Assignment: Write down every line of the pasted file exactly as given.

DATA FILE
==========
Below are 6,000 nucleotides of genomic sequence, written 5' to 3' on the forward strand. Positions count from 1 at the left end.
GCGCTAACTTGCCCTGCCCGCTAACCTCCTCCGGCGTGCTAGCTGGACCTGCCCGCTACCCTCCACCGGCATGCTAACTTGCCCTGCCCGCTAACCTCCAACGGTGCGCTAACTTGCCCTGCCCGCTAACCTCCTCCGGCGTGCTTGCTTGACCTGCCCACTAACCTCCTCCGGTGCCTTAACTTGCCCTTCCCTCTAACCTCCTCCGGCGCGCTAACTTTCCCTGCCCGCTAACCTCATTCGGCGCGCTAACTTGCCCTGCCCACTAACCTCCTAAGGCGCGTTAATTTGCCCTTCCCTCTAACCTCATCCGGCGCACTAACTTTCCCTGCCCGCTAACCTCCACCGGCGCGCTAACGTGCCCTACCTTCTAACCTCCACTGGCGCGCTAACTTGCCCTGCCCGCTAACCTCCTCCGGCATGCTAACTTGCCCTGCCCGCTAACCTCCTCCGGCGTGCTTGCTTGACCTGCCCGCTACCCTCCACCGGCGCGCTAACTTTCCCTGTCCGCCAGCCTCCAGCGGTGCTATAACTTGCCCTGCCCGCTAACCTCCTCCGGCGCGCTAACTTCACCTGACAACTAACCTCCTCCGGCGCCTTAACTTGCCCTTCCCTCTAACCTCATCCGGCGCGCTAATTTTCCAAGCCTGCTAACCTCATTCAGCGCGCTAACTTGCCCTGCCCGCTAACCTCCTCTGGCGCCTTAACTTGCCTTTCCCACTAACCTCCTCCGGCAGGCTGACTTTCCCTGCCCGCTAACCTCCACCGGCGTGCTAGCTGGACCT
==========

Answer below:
Below are 6,000 nucleotides of genomic sequence, written 5' to 3' on the forward strand. Positions count from 1 at the left end.
GCGCTAACTTGCCCTGCCCGCTAACCTCCTCCGGCGTGCTAGCTGGACCTGCCCGCTACCCTCCACCGGCATGCTAACTTGCCCTGCCCGCTAACCTCCAACGGTGCGCTAACTTGCCCTGCCCGCTAACCTCCTCCGGCGTGCTTGCTTGACCTGCCCACTAACCTCCTCCGGTGCCTTAACTTGCCCTTCCCTCTAACCTCCTCCGGCGCGCTAACTTTCCCTGCCCGCTAACCTCATTCGGCGCGCTAACTTGCCCTGCCCACTAACCTCCTAAGGCGCGTTAATTTGCCCTTCCCTCTAACCTCATCCGGCGCACTAACTTTCCCTGCCCGCTAACCTCCACCGGCGCGCTAACGTGCCCTACCTTCTAACCTCCACTGGCGCGCTAACTTGCCCTGCCCGCTAACCTCCTCCGGCATGCTAACTTGCCCTGCCCGCTAACCTCCTCCGGCGTGCTTGCTTGACCTGCCCGCTACCCTCCACCGGCGCGCTAACTTTCCCTGTCCGCCAGCCTCCAGCGGTGCTATAACTTGCCCTGCCCGCTAACCTCCTCCGGCGCGCTAACTTCACCTGACAACTAACCTCCTCCGGCGCCTTAACTTGCCCTTCCCTCTAACCTCATCCGGCGCGCTAATTTTCCAAGCCTGCTAACCTCATTCAGCGCGCTAACTTGCCCTGCCCGCTAACCTCCTCTGGCGCCTTAACTTGCCTTTCCCACTAACCTCCTCCGGCAGGCTGACTTTCCCTGCCCGCTAACCTCCACCGGCGTGCTAGCTGGACCT